## Math Maze

Math Maze can be found in Dell Math Puzzles And Logic Problems. I wrote to them asking for permission to use one of their puzzles as an example, and never heard from them. So here is a simple puzzle of my own.

The puzzle is a grid, with numbers at the left and top. You are supposed to draw a meandering line (path) to traverse the maze, from the entrance arrow to the exit arrow. This line will go from square to square, horizontally or vertically, never diagonally. The numbers tell how many squares, either to the right of the number, or below the number, that your path will cross. Your path cannot cross itself. It can only enter and exit a square once. If your path enters a square in one direction, it must exit through one of the other three sides. Your path cannot go outside the grid.

In this particular puzzle, we have a row and a column labeled 5. Our path must go through all of those squares, so we can mark them with a dot (a handy symbol, as we can later connect dots). We have identified all two of the squares to the right of the "2," so we can mark the rest with an X, and draw part of the path. We have identified all four squares in the column marked with the "4." On the right we see how I have marked this diagram, so far. To continue, we have identified all three of the squares in the second row, and all two squares of the fourth column, and can mark four more X's and more of the path. The rest of the puzzle is easy.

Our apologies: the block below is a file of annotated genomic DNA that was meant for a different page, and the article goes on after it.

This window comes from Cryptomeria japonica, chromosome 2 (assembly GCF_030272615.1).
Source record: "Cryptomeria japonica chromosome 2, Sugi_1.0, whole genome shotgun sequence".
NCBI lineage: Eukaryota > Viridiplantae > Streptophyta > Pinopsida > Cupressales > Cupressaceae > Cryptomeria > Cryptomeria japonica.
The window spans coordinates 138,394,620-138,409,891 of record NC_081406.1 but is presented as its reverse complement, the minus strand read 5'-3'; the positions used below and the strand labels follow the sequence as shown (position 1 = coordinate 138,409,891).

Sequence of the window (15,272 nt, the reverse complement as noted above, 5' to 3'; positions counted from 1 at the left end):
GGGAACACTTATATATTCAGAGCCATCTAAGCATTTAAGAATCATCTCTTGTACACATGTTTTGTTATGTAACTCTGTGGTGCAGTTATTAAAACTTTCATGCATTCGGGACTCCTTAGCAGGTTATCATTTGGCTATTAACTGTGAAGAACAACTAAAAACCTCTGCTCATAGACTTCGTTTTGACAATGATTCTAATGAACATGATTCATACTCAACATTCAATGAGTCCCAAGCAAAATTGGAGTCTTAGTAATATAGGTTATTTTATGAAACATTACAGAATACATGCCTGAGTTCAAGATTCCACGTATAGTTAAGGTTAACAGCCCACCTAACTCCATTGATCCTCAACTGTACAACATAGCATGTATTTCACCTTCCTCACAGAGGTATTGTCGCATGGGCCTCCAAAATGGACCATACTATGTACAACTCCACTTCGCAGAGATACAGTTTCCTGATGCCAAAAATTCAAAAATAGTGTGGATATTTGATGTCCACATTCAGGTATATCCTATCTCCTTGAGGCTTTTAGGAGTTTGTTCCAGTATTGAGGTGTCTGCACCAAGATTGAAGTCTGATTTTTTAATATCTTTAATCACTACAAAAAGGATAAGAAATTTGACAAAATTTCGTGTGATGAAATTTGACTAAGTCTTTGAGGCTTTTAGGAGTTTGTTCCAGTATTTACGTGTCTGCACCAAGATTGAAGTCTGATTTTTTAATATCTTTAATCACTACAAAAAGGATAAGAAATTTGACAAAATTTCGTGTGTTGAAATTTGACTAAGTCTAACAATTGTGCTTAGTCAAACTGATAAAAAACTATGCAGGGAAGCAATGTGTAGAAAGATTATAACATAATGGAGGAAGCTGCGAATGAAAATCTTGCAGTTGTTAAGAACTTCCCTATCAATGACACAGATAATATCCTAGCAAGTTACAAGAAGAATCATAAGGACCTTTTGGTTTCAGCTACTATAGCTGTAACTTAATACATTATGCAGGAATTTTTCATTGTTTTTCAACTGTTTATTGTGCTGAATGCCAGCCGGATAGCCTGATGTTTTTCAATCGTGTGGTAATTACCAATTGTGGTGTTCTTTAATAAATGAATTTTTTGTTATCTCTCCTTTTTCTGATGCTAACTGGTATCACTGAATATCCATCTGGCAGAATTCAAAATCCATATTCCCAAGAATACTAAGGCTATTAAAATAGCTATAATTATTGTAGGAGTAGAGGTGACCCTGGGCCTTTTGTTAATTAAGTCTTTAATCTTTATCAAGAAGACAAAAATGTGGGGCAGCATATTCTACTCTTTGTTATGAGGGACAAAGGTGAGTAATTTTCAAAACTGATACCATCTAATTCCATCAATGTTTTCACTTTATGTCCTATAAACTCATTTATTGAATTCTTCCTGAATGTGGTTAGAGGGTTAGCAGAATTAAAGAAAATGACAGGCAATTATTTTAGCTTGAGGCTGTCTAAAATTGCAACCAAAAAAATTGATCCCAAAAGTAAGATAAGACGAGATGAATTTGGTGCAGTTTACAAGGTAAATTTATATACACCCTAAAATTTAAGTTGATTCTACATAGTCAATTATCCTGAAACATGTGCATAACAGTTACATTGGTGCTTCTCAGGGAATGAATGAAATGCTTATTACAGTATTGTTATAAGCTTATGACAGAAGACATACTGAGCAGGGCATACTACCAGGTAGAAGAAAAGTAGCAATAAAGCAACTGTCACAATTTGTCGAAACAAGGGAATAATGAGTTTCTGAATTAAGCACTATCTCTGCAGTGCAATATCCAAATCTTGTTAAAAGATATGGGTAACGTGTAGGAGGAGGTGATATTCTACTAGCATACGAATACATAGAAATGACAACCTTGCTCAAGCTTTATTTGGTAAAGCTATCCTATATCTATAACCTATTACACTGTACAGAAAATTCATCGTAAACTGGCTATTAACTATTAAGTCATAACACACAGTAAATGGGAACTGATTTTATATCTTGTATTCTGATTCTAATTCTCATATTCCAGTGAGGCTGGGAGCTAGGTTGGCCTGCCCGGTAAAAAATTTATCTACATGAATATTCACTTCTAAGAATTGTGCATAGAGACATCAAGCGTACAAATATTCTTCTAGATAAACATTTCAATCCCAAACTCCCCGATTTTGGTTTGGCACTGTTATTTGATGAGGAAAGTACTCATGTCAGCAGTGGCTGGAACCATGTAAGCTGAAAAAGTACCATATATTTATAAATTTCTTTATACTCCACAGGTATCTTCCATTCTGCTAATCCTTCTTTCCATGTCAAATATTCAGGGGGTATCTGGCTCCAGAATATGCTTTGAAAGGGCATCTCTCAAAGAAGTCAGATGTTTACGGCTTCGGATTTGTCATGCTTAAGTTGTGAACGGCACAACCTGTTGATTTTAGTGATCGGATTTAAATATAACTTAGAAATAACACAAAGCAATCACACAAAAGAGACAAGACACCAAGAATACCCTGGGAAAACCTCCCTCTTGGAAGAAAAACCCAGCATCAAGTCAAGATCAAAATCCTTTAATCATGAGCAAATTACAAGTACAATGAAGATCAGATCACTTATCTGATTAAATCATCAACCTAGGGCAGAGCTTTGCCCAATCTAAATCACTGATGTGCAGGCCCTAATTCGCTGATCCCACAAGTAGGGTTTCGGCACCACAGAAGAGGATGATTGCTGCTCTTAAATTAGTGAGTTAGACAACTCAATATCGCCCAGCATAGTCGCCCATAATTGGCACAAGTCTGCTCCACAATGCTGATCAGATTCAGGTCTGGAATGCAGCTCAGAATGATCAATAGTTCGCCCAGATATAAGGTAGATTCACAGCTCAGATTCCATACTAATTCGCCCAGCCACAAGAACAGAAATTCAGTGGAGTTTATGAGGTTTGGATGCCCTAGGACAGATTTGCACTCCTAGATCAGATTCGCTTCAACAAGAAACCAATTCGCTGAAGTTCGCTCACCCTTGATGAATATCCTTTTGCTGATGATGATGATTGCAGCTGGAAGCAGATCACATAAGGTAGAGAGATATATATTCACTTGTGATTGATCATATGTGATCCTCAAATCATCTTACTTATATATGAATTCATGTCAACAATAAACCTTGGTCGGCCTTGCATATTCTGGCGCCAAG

Besides reasoning, some trial and error may be appropriate.

Here are a few more clues. In the diagram on the right, a+b+c+d=m+n+o+p. That sum is just the number of squares that the path goes through. And here, a+b+c+d is odd. If one path is odd, then all paths are odd. These two clues can sometimes help, when there are shortcuts and barriers.

Here we have a column with a number of 1 (the middle column). First of all, this column must be entered from the left, and exited to the right. Also, if a+b is even, then the path goes through an x. If a+b is odd, then the path goes through a y. If the one-column were one square to the left or right, then the opposite would be true: if a+... is even, then the path would go through a y. And if the one-path goes through row o (as in the diagram), then o is at least 3.

Another clue is that if a path goes through a corner square, then it also goes through the two adjacent squares (except where the path begins or ends). Yet another clue is that a path cannot cross itself. In the diagram on the right, the path that I have drawn is impossible, as it would have to cross itself somewhere.

Here are two more puzzles which I designed: